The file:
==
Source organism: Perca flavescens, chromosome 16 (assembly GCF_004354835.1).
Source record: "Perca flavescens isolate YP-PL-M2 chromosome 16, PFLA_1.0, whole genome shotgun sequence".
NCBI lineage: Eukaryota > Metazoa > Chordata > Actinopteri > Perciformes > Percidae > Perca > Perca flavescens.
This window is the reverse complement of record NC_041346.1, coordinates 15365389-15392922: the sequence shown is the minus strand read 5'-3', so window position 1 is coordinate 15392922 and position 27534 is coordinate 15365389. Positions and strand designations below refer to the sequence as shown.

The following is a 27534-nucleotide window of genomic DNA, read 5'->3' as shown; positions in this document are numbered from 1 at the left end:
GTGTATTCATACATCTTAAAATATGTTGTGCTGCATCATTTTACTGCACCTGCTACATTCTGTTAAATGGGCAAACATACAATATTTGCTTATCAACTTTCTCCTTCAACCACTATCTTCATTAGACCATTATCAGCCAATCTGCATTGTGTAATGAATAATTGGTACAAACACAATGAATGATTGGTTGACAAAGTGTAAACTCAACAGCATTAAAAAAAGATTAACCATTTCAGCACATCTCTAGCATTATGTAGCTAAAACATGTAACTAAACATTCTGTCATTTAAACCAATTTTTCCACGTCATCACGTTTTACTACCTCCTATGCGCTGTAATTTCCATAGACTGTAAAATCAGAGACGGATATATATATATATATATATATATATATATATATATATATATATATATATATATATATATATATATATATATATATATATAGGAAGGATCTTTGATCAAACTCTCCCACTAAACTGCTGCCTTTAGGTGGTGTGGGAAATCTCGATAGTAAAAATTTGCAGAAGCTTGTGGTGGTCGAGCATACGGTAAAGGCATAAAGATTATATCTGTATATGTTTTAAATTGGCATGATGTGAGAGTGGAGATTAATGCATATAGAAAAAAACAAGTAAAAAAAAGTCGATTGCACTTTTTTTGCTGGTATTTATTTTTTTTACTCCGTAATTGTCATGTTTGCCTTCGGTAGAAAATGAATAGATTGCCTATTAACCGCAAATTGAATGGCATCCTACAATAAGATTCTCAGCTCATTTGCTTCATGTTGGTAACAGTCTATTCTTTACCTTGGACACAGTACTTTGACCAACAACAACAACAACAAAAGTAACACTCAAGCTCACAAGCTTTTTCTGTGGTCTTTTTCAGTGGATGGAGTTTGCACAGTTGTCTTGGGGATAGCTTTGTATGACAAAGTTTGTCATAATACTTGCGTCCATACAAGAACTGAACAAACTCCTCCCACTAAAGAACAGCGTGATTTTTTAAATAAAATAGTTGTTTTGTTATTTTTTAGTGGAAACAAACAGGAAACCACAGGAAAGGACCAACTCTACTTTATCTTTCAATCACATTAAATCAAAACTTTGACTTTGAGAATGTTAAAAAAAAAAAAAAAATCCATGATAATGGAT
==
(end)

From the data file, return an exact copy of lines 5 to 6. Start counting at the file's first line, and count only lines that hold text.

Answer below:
The following is a 27534-nucleotide window of genomic DNA, read 5'->3' as shown; positions in this document are numbered from 1 at the left end:
GTGTATTCATACATCTTAAAATATGTTGTGCTGCATCATTTTACTGCACCTGCTACATTCTGTTAAATGGGCAAACATACAATATTTGCTTATCAACTTTCTCCTTCAACCACTATCTTCATTAGACCATTATCAGCCAATCTGCATTGTGTAATGAATAATTGGTACAAACACAATGAATGATTGGTTGACAAAGTGTAAACTCAACAGCATTAAAAAAAGATTAACCATTTCAGCACATCTCTAGCATTATGTAGCTAAAACATGTAACTAAACATTCTGTCATTTAAACCAATTTTTCCACGTCATCACGTTTTACTACCTCCTATGCGCTGTAATTTCCATAGACTGTAAAATCAGAGACGGATATATATATATATATATATATATATATATATATATATATATATATATATATATATATATATATATATATATATATATATAGGAAGGATCTTTGATCAAACTCTCCCACTAAACTGCTGCCTTTAGGTGGTGTGGGAAATCTCGATAGTAAAAATTTGCAGAAGCTTGTGGTGGTCGAGCATACGGTAAAGGCATAAAGATTATATCTGTATATGTTTTAAATTGGCATGATGTGAGAGTGGAGATTAATGCATATAGAAAAAAACAAGTAAAAAAAAGTCGATTGCACTTTTTTTGCTGGTATTTATTTTTTTTACTCCGTAATTGTCATGTTTGCCTTCGGTAGAAAATGAATAGATTGCCTATTAACCGCAAATTGAATGGCATCCTACAATAAGATTCTCAGCTCATTTGCTTCATGTTGGTAACAGTCTATTCTTTACCTTGGACACAGTACTTTGACCAACAACAACAACAACAAAAGTAACACTCAAGCTCACAAGCTTTTTCTGTGGTCTTTTTCAGTGGATGGAGTTTGCACAGTTGTCTTGGGGATAGCTTTGTATGACAAAGTTTGTCATAATACTTGCGTCCATACAAGAACTGAACAAACTCCTCCCACTAAAGAACAGCGTGATTTTTTAAATAAAATAGTTGTTTTGTTATTTTTTAGTGGAAACAAACAGGAAACCACAGGAAAGGACCAACTCTACTTTATCTTTCAATCACATTAAATCAAAACTTTGACTTTGAGAATGTTAAAAAAAAAAAAAAAATCCATGATAATGGAT